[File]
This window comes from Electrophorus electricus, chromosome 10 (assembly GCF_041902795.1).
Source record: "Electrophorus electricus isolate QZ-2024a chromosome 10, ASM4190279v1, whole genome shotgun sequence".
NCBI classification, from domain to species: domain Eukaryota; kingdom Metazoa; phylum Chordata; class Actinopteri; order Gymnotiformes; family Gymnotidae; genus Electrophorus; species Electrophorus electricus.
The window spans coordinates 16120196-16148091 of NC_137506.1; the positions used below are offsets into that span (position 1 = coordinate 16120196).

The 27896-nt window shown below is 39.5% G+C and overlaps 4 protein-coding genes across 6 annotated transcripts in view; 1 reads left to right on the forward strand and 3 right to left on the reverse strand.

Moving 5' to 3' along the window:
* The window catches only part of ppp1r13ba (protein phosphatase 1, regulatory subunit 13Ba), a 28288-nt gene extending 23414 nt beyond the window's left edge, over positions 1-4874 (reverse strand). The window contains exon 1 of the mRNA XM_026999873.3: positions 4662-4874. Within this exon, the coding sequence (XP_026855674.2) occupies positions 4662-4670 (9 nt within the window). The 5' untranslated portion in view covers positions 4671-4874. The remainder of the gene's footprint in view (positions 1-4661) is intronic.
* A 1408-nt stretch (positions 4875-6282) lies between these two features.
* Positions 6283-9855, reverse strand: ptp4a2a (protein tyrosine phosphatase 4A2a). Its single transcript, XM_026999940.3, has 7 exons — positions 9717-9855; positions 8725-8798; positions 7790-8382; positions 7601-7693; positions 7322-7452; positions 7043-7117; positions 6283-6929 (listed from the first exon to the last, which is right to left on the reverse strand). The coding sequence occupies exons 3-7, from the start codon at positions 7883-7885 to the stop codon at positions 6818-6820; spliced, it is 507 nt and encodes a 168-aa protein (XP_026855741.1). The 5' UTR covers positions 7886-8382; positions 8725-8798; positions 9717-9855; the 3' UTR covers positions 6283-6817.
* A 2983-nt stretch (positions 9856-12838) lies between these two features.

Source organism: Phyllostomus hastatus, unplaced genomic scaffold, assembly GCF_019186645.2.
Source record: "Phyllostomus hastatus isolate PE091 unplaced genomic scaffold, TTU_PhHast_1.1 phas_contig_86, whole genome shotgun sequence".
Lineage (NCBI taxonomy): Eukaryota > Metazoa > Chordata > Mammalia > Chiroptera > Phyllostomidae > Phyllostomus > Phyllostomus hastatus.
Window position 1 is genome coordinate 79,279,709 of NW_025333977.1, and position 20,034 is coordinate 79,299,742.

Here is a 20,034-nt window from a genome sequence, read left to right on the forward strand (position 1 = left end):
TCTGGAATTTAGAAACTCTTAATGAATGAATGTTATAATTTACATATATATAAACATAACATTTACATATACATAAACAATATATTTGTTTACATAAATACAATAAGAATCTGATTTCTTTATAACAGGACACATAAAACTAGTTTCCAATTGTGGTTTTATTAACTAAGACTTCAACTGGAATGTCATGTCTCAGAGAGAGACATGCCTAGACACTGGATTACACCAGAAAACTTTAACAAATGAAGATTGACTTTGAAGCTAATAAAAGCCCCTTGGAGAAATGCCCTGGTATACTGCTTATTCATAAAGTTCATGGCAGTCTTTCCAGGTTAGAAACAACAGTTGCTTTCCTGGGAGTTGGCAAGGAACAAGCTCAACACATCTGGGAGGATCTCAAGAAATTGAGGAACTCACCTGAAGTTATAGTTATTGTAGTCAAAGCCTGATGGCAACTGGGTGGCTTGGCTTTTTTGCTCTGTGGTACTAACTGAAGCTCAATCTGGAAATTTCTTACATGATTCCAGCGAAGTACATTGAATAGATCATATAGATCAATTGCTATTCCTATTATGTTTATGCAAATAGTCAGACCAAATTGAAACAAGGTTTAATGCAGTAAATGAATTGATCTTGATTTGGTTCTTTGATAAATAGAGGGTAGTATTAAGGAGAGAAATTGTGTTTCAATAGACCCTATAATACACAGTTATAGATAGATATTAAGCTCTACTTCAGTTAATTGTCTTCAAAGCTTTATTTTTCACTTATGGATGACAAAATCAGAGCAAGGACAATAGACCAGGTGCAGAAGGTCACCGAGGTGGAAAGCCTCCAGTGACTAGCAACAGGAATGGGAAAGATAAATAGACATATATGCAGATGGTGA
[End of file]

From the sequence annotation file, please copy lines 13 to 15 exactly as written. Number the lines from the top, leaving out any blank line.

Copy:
Lineage (NCBI taxonomy): Eukaryota > Metazoa > Chordata > Mammalia > Chiroptera > Phyllostomidae > Phyllostomus > Phyllostomus hastatus.
Window position 1 is genome coordinate 79,279,709 of NW_025333977.1, and position 20,034 is coordinate 79,299,742.

Here is a 20,034-nt window from a genome sequence, read left to right on the forward strand (position 1 = left end):